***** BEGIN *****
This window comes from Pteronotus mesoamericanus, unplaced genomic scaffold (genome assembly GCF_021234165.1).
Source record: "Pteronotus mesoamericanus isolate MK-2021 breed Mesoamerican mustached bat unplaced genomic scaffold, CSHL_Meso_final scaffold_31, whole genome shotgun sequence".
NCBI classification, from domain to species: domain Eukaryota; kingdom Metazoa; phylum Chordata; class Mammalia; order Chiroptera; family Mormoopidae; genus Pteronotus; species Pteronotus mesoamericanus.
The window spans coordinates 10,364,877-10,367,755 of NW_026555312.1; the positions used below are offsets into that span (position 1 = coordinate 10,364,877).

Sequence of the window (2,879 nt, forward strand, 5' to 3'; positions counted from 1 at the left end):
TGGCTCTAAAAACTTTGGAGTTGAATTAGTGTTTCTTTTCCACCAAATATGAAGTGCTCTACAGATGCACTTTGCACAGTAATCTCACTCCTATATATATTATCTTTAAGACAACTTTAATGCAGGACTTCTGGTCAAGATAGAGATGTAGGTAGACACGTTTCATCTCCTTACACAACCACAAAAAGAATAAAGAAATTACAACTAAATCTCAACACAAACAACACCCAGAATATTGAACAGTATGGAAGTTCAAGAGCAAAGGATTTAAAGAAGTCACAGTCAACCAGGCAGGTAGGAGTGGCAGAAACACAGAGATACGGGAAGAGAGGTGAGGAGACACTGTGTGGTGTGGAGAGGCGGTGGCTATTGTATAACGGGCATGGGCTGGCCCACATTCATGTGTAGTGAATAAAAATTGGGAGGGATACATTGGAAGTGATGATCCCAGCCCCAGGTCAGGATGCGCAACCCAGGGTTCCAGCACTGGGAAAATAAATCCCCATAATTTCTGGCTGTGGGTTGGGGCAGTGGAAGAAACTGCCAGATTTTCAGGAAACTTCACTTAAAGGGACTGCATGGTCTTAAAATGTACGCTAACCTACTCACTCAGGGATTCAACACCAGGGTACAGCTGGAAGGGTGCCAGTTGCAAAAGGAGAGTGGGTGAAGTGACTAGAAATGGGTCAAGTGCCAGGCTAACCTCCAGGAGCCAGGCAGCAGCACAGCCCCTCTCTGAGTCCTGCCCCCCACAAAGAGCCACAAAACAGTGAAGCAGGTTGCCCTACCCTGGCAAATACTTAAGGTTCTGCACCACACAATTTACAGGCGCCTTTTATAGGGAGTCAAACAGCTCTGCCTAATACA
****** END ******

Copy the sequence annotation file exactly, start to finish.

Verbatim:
This window comes from Pteronotus mesoamericanus, unplaced genomic scaffold (genome assembly GCF_021234165.1).
Source record: "Pteronotus mesoamericanus isolate MK-2021 breed Mesoamerican mustached bat unplaced genomic scaffold, CSHL_Meso_final scaffold_31, whole genome shotgun sequence".
NCBI classification, from domain to species: domain Eukaryota; kingdom Metazoa; phylum Chordata; class Mammalia; order Chiroptera; family Mormoopidae; genus Pteronotus; species Pteronotus mesoamericanus.
The window spans coordinates 10,364,877-10,367,755 of NW_026555312.1; the positions used below are offsets into that span (position 1 = coordinate 10,364,877).

Sequence of the window (2,879 nt, forward strand, 5' to 3'; positions counted from 1 at the left end):
TGGCTCTAAAAACTTTGGAGTTGAATTAGTGTTTCTTTTCCACCAAATATGAAGTGCTCTACAGATGCACTTTGCACAGTAATCTCACTCCTATATATATTATCTTTAAGACAACTTTAATGCAGGACTTCTGGTCAAGATAGAGATGTAGGTAGACACGTTTCATCTCCTTACACAACCACAAAAAGAATAAAGAAATTACAACTAAATCTCAACACAAACAACACCCAGAATATTGAACAGTATGGAAGTTCAAGAGCAAAGGATTTAAAGAAGTCACAGTCAACCAGGCAGGTAGGAGTGGCAGAAACACAGAGATACGGGAAGAGAGGTGAGGAGACACTGTGTGGTGTGGAGAGGCGGTGGCTATTGTATAACGGGCATGGGCTGGCCCACATTCATGTGTAGTGAATAAAAATTGGGAGGGATACATTGGAAGTGATGATCCCAGCCCCAGGTCAGGATGCGCAACCCAGGGTTCCAGCACTGGGAAAATAAATCCCCATAATTTCTGGCTGTGGGTTGGGGCAGTGGAAGAAACTGCCAGATTTTCAGGAAACTTCACTTAAAGGGACTGCATGGTCTTAAAATGTACGCTAACCTACTCACTCAGGGATTCAACACCAGGGTACAGCTGGAAGGGTGCCAGTTGCAAAAGGAGAGTGGGTGAAGTGACTAGAAATGGGTCAAGTGCCAGGCTAACCTCCAGGAGCCAGGCAGCAGCACAGCCCCTCTCTGAGTCCTGCCCCCCACAAAGAGCCACAAAACAGTGAAGCAGGTTGCCCTACCCTGGCAAATACTTAAGGTTCTGCACCACACAATTTACAGGCGCCTTTTATAGGGAGTCAAACAGCTCTGCCTAATACA